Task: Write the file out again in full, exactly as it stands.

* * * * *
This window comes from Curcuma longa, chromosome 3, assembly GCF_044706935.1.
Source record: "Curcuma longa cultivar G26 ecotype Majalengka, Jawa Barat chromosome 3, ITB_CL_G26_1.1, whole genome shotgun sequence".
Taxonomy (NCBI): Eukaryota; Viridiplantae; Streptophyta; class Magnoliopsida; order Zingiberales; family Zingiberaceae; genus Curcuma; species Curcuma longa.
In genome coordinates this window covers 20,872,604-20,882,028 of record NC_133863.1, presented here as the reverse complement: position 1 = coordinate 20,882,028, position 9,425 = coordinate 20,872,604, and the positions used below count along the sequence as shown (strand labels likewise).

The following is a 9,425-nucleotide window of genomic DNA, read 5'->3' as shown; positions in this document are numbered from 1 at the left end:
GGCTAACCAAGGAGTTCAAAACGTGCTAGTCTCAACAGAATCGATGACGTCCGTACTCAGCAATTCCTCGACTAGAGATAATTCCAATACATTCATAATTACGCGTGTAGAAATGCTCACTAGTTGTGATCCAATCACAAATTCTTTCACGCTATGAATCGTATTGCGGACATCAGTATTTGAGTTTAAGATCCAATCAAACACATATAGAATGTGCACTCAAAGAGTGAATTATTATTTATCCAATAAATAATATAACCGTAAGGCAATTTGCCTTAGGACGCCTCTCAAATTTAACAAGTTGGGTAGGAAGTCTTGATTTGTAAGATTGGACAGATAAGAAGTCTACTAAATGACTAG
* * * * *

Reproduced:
This window comes from Curcuma longa, chromosome 3, assembly GCF_044706935.1.
Source record: "Curcuma longa cultivar G26 ecotype Majalengka, Jawa Barat chromosome 3, ITB_CL_G26_1.1, whole genome shotgun sequence".
Taxonomy (NCBI): Eukaryota; Viridiplantae; Streptophyta; class Magnoliopsida; order Zingiberales; family Zingiberaceae; genus Curcuma; species Curcuma longa.
In genome coordinates this window covers 20,872,604-20,882,028 of record NC_133863.1, presented here as the reverse complement: position 1 = coordinate 20,882,028, position 9,425 = coordinate 20,872,604, and the positions used below count along the sequence as shown (strand labels likewise).

The following is a 9,425-nucleotide window of genomic DNA, read 5'->3' as shown; positions in this document are numbered from 1 at the left end:
GGCTAACCAAGGAGTTCAAAACGTGCTAGTCTCAACAGAATCGATGACGTCCGTACTCAGCAATTCCTCGACTAGAGATAATTCCAATACATTCATAATTACGCGTGTAGAAATGCTCACTAGTTGTGATCCAATCACAAATTCTTTCACGCTATGAATCGTATTGCGGACATCAGTATTTGAGTTTAAGATCCAATCAAACACATATAGAATGTGCACTCAAAGAGTGAATTATTATTTATCCAATAAATAATATAACCGTAAGGCAATTTGCCTTAGGACGCCTCTCAAATTTAACAAGTTGGGTAGGAAGTCTTGATTTGTAAGATTGGACAGATAAGAAGTCTACTAAATGACTAG